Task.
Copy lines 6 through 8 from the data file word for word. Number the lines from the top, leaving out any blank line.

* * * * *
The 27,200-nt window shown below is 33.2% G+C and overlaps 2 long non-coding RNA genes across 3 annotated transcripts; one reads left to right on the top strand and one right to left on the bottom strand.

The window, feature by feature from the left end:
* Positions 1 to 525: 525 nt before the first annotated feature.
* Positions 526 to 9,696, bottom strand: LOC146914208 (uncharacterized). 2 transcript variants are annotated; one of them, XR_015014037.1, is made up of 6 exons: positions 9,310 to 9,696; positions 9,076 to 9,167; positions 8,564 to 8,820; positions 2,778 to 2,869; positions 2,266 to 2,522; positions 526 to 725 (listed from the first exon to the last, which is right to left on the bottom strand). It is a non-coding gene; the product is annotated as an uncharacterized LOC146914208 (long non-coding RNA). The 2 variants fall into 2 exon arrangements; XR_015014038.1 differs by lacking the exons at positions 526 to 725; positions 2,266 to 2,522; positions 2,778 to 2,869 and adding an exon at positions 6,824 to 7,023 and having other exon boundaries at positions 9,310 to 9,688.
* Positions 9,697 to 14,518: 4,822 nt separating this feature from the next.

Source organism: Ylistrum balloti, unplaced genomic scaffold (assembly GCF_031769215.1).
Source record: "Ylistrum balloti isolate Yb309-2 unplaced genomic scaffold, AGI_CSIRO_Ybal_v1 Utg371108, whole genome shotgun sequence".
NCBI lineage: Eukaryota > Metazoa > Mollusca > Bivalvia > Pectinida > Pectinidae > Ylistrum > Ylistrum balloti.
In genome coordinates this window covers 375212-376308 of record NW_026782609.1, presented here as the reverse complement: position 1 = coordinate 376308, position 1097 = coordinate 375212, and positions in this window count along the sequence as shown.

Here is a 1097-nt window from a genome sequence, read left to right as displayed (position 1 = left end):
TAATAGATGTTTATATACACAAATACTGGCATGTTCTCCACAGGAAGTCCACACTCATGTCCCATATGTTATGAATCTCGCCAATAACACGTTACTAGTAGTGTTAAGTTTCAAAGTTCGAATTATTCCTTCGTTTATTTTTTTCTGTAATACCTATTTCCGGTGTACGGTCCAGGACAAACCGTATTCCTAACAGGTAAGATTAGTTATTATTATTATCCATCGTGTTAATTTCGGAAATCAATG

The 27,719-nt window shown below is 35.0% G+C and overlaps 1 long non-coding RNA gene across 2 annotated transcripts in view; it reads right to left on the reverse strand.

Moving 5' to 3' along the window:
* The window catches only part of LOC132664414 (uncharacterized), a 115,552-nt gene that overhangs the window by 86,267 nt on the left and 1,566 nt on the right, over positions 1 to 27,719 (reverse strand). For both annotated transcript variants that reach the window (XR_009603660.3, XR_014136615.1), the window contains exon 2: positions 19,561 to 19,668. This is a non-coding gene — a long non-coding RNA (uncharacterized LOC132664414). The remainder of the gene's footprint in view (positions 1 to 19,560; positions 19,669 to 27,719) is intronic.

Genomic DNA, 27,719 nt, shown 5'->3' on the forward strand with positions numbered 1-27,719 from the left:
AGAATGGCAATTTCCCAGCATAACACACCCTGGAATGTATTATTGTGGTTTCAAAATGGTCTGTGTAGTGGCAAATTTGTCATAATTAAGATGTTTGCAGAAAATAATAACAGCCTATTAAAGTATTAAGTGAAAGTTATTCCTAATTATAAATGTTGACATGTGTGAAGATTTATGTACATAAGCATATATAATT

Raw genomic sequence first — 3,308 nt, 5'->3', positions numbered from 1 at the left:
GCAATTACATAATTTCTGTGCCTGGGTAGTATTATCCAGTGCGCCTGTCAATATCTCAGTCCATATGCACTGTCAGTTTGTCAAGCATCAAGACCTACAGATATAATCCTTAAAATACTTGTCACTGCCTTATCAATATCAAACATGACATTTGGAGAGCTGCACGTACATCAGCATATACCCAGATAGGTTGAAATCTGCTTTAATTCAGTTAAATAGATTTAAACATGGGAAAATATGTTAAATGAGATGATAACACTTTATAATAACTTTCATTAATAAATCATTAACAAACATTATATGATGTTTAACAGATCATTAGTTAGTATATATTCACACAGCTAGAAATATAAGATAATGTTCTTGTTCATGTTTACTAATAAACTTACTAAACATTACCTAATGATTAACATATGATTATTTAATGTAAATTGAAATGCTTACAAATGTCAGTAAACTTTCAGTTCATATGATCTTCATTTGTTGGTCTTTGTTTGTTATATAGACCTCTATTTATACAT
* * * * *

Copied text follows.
Source organism: Ylistrum balloti, unplaced genomic scaffold (assembly GCF_031769215.1).
Source record: "Ylistrum balloti isolate Yb309-2 unplaced genomic scaffold, AGI_CSIRO_Ybal_v1 Utg371108, whole genome shotgun sequence".
NCBI lineage: Eukaryota > Metazoa > Mollusca > Bivalvia > Pectinida > Pectinidae > Ylistrum > Ylistrum balloti.